The EU must put people before profits and ensure universal access to lifesaving coronavirus vaccines.
Sanka Chandima Abayawardena is in charge of digital communications, anti-Asian racism, decolonization and climate and race at the European Network Against Racism (ENAR). His opinions are his own.
As an Asian living in Europe, I’m in a state of despair watching what is happening to the communities of my extended family still living in South Asia. My sister, a frontline worker, cannot receive her second dose of the coronavirus vaccine because they are no longer available from the Serum Institute of India, the world’s largest vaccine manufacturer, in part because of decisions made in the United States and the European Union.
India is burning. The entire world is burning. But human life in the Global South seems to have no value to the countries who control the coronavirus vaccine monopoly. I felt angry, betrayed and abandoned when I discovered that the U.S. had used its defense production act to ban exports of the materials needed to make vaccines to India, resulting in a 50 percent drop in production.
Meanwhile, the U.S., the EU and Japan are blocking access to vaccines at the World Trade Organisation by opposing a request by South Africa and India to temporarily waive intellectual property rights until there are enough vaccines for everybody. They are in essence showing their middle finger to the world, while hoarding and purchasing all available production capacities.
Racism does not only manifest itself towards people of color living inside the EU or the U.S. The piles of burning bodies in India and other poor nations could have been avoided if the Global North had shown respect for human lives in their vaccine policy. Instead, they put profit over people.
The coronavirus pandemic has exacerbated divides along regional and racial lines, reflecting the colonial world order. It has revealed once again how colonialism has created the extreme levels of inequality that continue to govern the world.
Many countries are yet to receive a single dose through the COVAX scheme or direct order. For most of the world’s people of color, their only hope are vaccines produced in India, Russia and China — and even then, the production is crippled by EU and U.S. policies. The EU, alongside other rich nations, has used their position of power and wealth to horde vaccines and reserve the available production capacity, leaving nothing for the rest of the world.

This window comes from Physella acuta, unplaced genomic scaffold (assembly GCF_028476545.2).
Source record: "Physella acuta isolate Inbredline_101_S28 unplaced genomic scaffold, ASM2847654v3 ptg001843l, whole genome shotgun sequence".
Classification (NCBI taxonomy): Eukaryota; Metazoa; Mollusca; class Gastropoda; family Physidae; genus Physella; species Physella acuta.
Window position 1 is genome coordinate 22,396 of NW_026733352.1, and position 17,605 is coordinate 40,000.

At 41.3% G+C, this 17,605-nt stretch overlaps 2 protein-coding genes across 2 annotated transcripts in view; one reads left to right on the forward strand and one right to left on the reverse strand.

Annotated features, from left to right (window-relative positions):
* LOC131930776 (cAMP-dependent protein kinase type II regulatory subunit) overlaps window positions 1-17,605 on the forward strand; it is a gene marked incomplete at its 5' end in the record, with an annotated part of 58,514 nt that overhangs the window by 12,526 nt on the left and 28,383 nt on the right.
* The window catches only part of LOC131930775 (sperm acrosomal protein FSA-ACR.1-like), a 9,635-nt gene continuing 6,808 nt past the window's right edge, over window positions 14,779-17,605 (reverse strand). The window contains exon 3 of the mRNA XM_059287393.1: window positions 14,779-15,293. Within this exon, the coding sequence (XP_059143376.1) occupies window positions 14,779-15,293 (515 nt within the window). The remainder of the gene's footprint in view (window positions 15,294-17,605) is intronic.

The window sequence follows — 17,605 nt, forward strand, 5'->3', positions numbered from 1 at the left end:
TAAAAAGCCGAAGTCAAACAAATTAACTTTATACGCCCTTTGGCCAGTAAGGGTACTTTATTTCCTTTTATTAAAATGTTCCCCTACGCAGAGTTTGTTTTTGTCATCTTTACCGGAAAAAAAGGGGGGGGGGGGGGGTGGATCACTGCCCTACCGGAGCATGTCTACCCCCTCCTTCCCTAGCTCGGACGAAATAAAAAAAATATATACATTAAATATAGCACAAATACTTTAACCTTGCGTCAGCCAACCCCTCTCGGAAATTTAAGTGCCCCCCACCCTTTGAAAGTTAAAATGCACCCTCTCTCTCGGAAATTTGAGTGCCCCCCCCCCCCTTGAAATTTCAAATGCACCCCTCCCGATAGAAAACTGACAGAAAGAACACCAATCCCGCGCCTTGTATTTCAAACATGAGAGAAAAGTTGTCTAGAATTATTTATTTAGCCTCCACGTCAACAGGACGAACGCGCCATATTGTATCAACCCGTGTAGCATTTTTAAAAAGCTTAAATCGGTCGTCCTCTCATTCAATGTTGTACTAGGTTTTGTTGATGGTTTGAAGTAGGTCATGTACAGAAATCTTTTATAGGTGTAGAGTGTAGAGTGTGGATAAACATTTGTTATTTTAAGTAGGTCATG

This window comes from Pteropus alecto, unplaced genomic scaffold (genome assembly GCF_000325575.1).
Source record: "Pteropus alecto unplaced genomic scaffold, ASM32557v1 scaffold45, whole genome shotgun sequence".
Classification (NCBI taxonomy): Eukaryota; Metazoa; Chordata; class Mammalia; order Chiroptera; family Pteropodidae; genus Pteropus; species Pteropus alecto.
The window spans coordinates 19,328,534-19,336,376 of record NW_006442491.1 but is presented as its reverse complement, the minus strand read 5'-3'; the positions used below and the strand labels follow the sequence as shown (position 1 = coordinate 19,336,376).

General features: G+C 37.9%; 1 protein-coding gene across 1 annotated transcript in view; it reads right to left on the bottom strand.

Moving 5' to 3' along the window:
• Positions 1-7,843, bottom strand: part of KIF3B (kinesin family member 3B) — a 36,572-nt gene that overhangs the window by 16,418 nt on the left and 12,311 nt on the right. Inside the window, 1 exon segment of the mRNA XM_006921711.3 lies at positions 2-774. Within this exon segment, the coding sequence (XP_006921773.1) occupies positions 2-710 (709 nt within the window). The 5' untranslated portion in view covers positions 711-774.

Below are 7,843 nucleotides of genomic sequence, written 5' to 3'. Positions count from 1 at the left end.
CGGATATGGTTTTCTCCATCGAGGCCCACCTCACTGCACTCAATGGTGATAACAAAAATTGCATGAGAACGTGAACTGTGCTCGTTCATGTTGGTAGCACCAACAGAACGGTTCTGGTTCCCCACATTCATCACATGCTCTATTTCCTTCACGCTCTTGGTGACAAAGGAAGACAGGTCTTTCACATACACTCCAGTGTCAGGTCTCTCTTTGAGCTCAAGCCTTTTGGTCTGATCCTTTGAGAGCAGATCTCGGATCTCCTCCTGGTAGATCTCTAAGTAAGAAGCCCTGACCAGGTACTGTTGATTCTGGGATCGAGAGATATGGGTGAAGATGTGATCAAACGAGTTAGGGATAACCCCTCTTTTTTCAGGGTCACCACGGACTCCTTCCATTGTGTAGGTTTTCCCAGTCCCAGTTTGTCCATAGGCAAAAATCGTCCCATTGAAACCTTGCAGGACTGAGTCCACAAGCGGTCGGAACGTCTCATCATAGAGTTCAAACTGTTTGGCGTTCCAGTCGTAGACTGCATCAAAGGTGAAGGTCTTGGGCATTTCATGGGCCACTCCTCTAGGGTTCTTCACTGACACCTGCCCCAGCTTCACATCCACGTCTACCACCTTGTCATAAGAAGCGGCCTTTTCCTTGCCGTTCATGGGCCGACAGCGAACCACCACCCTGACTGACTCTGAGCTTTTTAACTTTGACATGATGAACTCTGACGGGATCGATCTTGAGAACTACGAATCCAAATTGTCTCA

Even within the European borders, many migrants and racialized minorities are facing the intersection of discrimination in restricted access to vaccines because of a lack of identity papers, residence status or access to information. Asians are subjected to anti-Asian racism in Europe and driven to their death in Asia by the apartheid-stye vaccine colonialism.
Close to 150 million people have been infected by the coronavirus since the WHO declared a global pandemic on March 11, 2020. Just like India today, many poor countries will face catastrophic levels of death and infection if we continue to place profit over human lives.
There is an alternative. The EU and its member countries could support India and South Africa’s proposal. By agreeing to temporarily waiving intellectual property rights under the Agreement on Trade-Related Aspects of Intellectual Property Rights (TRIPS), they would show their commitment human decency and global cooperation and increase global access to vaccines. They would also save millions of lives.
As a values-based union, the EU has a moral obligation to remove barriers that could guarantee affordable medical supplies in needed quantities. Acknowledging the existence of the extreme inequality in the world and making resources to combat the pandemic available to the Global South — instead of merely sending humanitarian aid — is the bare minimum that EU leaders must commit to. Not doing this bare minimum is racist and inhumane.